[In 2007, 79% of Americans believed] that it will be necessary for people to change their lifestyle in order to reduce their production of climate changing gasses.
However there is also optimism that there will be economic benefits from the changes that will come with increasing energy efficiency.

(p 6)

Effect of Perceived Scientific Consensus

Those who perceive a scientific consensus on the need for action on climate change show a greater readiness to accept increased energy costs. …
[When] compared to [fifteen other countries] Americans' views were considerably more correlated with their views of the scientific consensus.
(p 8)

Reducing Reliance on Oil and Coal

As a means of addressing climate change, a large majority of Americans favor reducing reliance on oil and coal by
  • limiting the construction of coal-fired power plants [64% — 2009],
  • creating tax incentives to encourage alternative energy sources [84% — 2010],
  • requiring automakers to increase fuel efficiency [67% — 2010],
  • requiring more energy efficient home construction and appliances [2010],
  • increasing the availability of public transportation [80% — May, 2011],
  • installing bike lanes [77% — May, 2011] and
  • making changes in zoning to reduce the need for transportation [57%.]
(p 9)

Other Forms of Government Action

To address the problem of climate change majorities of Americans support the government
  • treating carbon dioxide as a pollutant [77% — 2010],
  • limiting climate changing gasses from business [76% — June, 2010], and
  • preserving or expanding forested areas [75% — 2009.]

Assessing the US Government

Americans give their government a low rating [3.84 / 10] in terms of how high a priority it places on addressing climate change.
A modest majority [52%] thinks that the government should give climate change a higher priority than it does.

(p 10)

Support for Multilateral Action

[In May 2011, 66% of Americans supported] participation in an international treaty to limit climate change.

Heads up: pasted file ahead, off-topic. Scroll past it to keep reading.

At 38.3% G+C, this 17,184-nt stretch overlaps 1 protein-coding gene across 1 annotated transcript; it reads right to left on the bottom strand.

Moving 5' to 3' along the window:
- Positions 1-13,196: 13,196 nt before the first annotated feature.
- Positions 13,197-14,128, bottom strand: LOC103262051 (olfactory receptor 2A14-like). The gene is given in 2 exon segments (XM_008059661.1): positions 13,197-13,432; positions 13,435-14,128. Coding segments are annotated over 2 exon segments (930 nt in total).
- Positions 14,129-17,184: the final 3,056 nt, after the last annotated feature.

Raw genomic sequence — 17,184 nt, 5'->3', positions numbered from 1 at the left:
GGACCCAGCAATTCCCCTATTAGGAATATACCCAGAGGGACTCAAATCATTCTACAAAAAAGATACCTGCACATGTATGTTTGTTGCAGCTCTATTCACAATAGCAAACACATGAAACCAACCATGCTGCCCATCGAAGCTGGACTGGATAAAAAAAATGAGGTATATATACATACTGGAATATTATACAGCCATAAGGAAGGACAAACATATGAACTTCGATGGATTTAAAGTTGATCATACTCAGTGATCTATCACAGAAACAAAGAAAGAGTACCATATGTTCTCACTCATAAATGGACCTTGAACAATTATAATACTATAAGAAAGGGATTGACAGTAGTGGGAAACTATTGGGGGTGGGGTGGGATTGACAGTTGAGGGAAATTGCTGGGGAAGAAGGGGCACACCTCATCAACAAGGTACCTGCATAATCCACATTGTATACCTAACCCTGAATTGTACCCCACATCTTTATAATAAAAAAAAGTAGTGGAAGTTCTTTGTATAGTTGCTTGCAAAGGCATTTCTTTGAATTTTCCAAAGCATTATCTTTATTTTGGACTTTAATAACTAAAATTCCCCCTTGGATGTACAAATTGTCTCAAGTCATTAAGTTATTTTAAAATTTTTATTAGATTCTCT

[In 2008, 61% of Americans said] that multilateral cooperation on climate change is very important, but [gave] the United States a mediocre rating [C-] in advancing this objective.
[In 2010, 62% of Americans believed] there should be a new international institution to monitor compliance with climate treaty obligations.

Participation in Climate Change Treaty

[In 2009, 73%] of Americans said the US should take action even without an agreement.
(p 11)

Role of Developing Countries

[In 2007, 75%] of Americans — along with [an average of 59% of] people in developing and developed countries alike — [thought] that developing countries have a responsibility to limit their greenhouse-gas emissions in an effort to deal with climate change.
There is also a consensus [across both developed and developing nations (73%)] that developed countries should provide aid as part of a deal to help developing countries commit to limiting their emissions.
If developing countries refuse to limit their emissions, [68% of] Americans think the United States should nonetheless proceed to limit its own emissions. …

[However, the] US Senate has taken the position that the United States should not do so.
(p 12)

(US Opinion on Climate Change, Chapter 13a, Public Opinion on Global Issues, Council on Foreign Relations, 30 November, 2011)


Public Opinion About Climate Change — Australia

Public Opinion About Climate Change — United States
The Expert Consensus on Climate Change

Mission Objectives

Balance of Forces

Weapons and Tactics


Media Filter

Cultural Risk Perception Filter


Science and the Public

Science and Politicians



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Long term individual and multi-generational prosperity can only be achieved through cooperative action.
Each generation has a duty to preserve the earth's productive and regenerative capacity so that it is available to succeeding generations.
Optimal decision making is based on the best available scientific knowledge.
It is causing significant and increasing human suffering that is projected to worsen the longer action is delayed.
Effective action is necessary to
  • mitigate future impacts that are still preventable
  • adapt to current impacts and those future impacts that it is too late to prevent.
There has been a well resourced campaign funded and organised by fossil fuel interests and their ideological allies to undermine public confidence in science since the early 1990's.
  • Political funding (Greenpeace, 2010, p 24):